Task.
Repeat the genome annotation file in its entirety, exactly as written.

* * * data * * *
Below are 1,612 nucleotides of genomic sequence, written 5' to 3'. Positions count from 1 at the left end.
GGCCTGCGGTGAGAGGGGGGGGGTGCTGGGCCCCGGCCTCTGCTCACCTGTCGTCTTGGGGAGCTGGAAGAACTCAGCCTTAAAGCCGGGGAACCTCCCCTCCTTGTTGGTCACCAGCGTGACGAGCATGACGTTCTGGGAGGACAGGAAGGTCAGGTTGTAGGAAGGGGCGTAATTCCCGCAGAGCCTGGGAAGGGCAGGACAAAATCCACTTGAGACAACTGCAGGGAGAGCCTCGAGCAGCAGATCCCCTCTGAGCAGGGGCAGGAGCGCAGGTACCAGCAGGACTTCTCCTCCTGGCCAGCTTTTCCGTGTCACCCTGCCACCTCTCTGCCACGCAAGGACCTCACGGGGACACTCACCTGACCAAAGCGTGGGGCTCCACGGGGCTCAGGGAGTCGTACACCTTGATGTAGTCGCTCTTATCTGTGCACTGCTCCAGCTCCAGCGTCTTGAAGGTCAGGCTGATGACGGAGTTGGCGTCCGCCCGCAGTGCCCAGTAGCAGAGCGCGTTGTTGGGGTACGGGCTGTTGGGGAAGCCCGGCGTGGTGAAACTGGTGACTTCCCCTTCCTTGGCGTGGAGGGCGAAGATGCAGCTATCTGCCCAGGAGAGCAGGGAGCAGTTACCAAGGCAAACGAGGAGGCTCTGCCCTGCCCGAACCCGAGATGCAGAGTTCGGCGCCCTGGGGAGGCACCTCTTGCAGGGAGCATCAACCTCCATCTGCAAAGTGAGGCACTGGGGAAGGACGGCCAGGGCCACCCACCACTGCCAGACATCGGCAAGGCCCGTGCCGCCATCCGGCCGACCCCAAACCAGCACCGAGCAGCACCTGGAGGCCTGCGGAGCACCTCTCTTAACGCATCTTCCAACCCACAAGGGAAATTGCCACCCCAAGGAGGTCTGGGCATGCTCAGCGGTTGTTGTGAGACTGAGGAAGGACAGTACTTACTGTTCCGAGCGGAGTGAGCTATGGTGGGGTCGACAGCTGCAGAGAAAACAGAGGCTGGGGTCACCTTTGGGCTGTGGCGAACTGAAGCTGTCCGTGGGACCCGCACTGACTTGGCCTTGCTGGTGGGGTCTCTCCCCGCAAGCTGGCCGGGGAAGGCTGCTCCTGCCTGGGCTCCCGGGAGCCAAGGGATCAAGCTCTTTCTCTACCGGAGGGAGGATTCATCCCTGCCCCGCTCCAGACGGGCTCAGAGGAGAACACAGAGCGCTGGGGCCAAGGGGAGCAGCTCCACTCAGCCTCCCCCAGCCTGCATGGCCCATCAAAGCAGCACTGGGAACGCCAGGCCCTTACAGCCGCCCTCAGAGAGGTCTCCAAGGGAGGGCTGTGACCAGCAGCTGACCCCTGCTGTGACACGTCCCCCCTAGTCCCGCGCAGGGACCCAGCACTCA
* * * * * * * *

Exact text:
Below are 1,612 nucleotides of genomic sequence, written 5' to 3'. Positions count from 1 at the left end.
GGCCTGCGGTGAGAGGGGGGGGGTGCTGGGCCCCGGCCTCTGCTCACCTGTCGTCTTGGGGAGCTGGAAGAACTCAGCCTTAAAGCCGGGGAACCTCCCCTCCTTGTTGGTCACCAGCGTGACGAGCATGACGTTCTGGGAGGACAGGAAGGTCAGGTTGTAGGAAGGGGCGTAATTCCCGCAGAGCCTGGGAAGGGCAGGACAAAATCCACTTGAGACAACTGCAGGGAGAGCCTCGAGCAGCAGATCCCCTCTGAGCAGGGGCAGGAGCGCAGGTACCAGCAGGACTTCTCCTCCTGGCCAGCTTTTCCGTGTCACCCTGCCACCTCTCTGCCACGCAAGGACCTCACGGGGACACTCACCTGACCAAAGCGTGGGGCTCCACGGGGCTCAGGGAGTCGTACACCTTGATGTAGTCGCTCTTATCTGTGCACTGCTCCAGCTCCAGCGTCTTGAAGGTCAGGCTGATGACGGAGTTGGCGTCCGCCCGCAGTGCCCAGTAGCAGAGCGCGTTGTTGGGGTACGGGCTGTTGGGGAAGCCCGGCGTGGTGAAACTGGTGACTTCCCCTTCCTTGGCGTGGAGGGCGAAGATGCAGCTATCTGCCCAGGAGAGCAGGGAGCAGTTACCAAGGCAAACGAGGAGGCTCTGCCCTGCCCGAACCCGAGATGCAGAGTTCGGCGCCCTGGGGAGGCACCTCTTGCAGGGAGCATCAACCTCCATCTGCAAAGTGAGGCACTGGGGAAGGACGGCCAGGGCCACCCACCACTGCCAGACATCGGCAAGGCCCGTGCCGCCATCCGGCCGACCCCAAACCAGCACCGAGCAGCACCTGGAGGCCTGCGGAGCACCTCTCTTAACGCATCTTCCAACCCACAAGGGAAATTGCCACCCCAAGGAGGTCTGGGCATGCTCAGCGGTTGTTGTGAGACTGAGGAAGGACAGTACTTACTGTTCCGAGCGGAGTGAGCTATGGTGGGGTCGACAGCTGCAGAGAAAACAGAGGCTGGGGTCACCTTTGGGCTGTGGCGAACTGAAGCTGTCCGTGGGACCCGCACTGACTTGGCCTTGCTGGTGGGGTCTCTCCCCGCAAGCTGGCCGGGGAAGGCTGCTCCTGCCTGGGCTCCCGGGAGCCAAGGGATCAAGCTCTTTCTCTACCGGAGGGAGGATTCATCCCTGCCCCGCTCCAGACGGGCTCAGAGGAGAACACAGAGCGCTGGGGCCAAGGGGAGCAGCTCCACTCAGCCTCCCCCAGCCTGCATGGCCCATCAAAGCAGCACTGGGAACGCCAGGCCCTTACAGCCGCCCTCAGAGAGGTCTCCAAGGGAGGGCTGTGACCAGCAGCTGACCCCTGCTGTGACACGTCCCCCCTAGTCCCGCGCAGGGACCCAGCACTCA